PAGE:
The PediPower hits the ground before any other part of the prototype shoe. A lever arm strikes first. It is attached to a gearbox that replaces much of the shoe’s sole and turns the gears a little with each step. The gears drive a motor mounted on the outside of the shoe that generates electricity to send up to the battery.

“It may be worth looking into having both the heel and the ball of the foot produce power, especially if this shoe could be used while running,” Armada said.

The students expect the project to be picked up by another team at Rice in the fall, with the hope they can refine the materials, shrink the size and boost the power output, all of which will get PediPower closer to being a commercial product.

“If we could prove that we could produce some usable power, store it in a battery and discharge that battery on a mobile device or an MP3 player, then we could prove this device works,” Armada said. “Now the next team can come in and make it smaller and lighter without sacrificing power.”

Energy harvesting pavement powers its own streetlights.
London-based startup Pavegen has developed tiling that can harvest kinetic energy from people’s footsteps, turning it into up to 8 watts of electricity per footstep.
The tiles are made of 95 percent recycled tyres, and use a proprietary wireless communications technology to transmit data about the number of footfalls and the energy generated via the Internet. A wireless network of the tiles could provide valuable information to city planners and nearby business owners about the number of pedestrians in the area at different times of the day.
At the last Summer Olympics in London, the tiles were installed outside a tube station where they generated enough energy to power lights in the area for five hours a night.

Energy harvesting pavement powers its own streetlights.

London-based startup Pavegen has developed tiling that can harvest kinetic energy from people’s footsteps, turning it into up to 8 watts of electricity per footstep.

The tiles are made of 95 percent recycled tyres, and use a proprietary wireless communications technology to transmit data about the number of footfalls and the energy generated via the Internet. A wireless network of the tiles could provide valuable information to city planners and nearby business owners about the number of pedestrians in the area at different times of the day.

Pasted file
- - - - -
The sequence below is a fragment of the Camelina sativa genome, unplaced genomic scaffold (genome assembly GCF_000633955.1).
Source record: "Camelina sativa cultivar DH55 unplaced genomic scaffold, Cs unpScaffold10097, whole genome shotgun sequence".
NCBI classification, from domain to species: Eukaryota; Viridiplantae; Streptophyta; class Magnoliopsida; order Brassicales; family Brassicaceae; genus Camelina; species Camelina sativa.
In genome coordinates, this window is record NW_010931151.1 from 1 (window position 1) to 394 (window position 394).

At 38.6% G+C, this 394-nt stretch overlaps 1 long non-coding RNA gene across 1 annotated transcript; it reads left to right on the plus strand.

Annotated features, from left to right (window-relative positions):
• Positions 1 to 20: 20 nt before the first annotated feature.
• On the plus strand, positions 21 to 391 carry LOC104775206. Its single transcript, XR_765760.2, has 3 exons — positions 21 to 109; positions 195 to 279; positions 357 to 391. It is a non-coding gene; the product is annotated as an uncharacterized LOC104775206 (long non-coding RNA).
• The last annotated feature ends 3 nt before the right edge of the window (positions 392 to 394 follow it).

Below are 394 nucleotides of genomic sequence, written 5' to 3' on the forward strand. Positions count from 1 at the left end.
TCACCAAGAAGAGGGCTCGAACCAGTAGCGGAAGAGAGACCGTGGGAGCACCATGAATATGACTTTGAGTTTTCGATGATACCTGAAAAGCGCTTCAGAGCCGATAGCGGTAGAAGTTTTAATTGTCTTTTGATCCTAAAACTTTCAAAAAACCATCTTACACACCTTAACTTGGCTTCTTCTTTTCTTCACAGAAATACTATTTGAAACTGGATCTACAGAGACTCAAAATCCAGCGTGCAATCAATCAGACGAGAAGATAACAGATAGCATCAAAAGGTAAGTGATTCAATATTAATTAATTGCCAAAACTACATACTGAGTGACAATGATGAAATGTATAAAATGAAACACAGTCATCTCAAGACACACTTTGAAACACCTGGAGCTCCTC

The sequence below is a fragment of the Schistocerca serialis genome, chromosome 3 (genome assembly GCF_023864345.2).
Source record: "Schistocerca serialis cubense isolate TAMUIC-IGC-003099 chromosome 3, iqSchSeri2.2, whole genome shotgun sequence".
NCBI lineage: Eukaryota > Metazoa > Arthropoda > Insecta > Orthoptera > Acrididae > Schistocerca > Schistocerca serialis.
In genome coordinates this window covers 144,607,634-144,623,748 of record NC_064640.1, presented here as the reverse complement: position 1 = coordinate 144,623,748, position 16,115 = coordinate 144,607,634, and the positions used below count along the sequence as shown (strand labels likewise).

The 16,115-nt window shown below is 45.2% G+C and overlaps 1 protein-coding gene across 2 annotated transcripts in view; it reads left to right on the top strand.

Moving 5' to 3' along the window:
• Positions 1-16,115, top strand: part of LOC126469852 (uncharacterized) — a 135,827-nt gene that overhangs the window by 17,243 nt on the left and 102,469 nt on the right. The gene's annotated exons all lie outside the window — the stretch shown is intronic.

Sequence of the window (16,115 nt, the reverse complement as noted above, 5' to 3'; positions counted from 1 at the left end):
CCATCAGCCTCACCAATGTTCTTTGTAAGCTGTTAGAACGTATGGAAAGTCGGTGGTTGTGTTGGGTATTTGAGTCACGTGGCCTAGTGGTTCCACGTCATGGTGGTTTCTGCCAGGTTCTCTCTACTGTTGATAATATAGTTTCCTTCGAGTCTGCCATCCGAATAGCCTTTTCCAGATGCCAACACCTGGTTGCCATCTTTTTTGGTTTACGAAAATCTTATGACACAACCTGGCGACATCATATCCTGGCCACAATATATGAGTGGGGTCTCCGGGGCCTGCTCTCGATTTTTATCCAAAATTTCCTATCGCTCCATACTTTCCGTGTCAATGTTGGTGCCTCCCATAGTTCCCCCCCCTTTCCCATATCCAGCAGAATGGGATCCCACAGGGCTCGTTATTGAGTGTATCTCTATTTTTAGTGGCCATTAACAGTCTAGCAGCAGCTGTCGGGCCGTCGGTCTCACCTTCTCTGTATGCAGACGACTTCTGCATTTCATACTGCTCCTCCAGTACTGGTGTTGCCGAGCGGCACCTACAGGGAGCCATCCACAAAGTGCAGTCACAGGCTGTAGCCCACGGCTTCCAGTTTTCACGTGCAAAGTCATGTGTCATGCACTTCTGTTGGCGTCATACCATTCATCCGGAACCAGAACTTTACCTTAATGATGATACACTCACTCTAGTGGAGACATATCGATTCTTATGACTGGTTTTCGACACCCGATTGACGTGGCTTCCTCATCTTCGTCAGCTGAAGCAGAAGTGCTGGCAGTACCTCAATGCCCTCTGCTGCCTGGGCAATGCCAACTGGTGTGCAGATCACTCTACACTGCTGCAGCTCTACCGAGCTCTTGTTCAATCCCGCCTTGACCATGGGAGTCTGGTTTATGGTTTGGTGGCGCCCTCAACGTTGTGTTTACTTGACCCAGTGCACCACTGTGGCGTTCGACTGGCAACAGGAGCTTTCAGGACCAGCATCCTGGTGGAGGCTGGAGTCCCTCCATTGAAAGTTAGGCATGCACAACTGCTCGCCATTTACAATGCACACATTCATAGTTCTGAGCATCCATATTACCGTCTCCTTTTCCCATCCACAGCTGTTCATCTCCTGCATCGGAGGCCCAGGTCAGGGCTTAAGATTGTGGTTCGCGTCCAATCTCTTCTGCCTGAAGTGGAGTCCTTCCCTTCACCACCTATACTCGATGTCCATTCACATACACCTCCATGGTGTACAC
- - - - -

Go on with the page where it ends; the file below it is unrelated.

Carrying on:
At the last Summer Olympics in London, the tiles were installed outside a tube station where they generated enough energy to power lights in the area for five hours a night.

World’s largest concentrated solar power plant opens.
'Shams 1' has opened in Abu Dhabi, producing up to 100-megawatts as part of a greater plan to generate seven percent of the emirate's energy by renewable means by 2020.
Instead of using photovoltaic cells to directly generate energy like a traditional solar power plant, concentrated solar power plants use parabolic mirrors or lenses to collect heat and drive turbines and create energy.

World’s largest concentrated solar power plant opens.

'Shams 1' has opened in Abu Dhabi, producing up to 100-megawatts as part of a greater plan to generate seven percent of the emirate's energy by renewable means by 2020.

Instead of using photovoltaic cells to directly generate energy like a traditional solar power plant, concentrated solar power plants use parabolic mirrors or lenses to collect heat and drive turbines and create energy.

Energy-harvesting soccer ball on KickStarter.
The SOCCKET uses a pendulum-like mechanism inside a regular soccer ball to harvest kinetic energy gathered while the ball is in play. It stores it for later use, when the ball can be used as an off-grid power source to power an LED lamp for three hours, or to charge a cellphone, among other uses.
While the ball seems to be primarily designed for use in poorer areas, you can support the project and/or pick up your own SOCCKET at their KickStarter page, until March 28.

Energy-harvesting soccer ball on KickStarter.

The SOCCKET uses a pendulum-like mechanism inside a regular soccer ball to harvest kinetic energy gathered while the ball is in play. It stores it for later use, when the ball can be used as an off-grid power source to power an LED lamp for three hours, or to charge a cellphone, among other uses.

While the ball seems to be primarily designed for use in poorer areas, you can support the project and/or pick up your own SOCCKET at their KickStarter page, until March 28.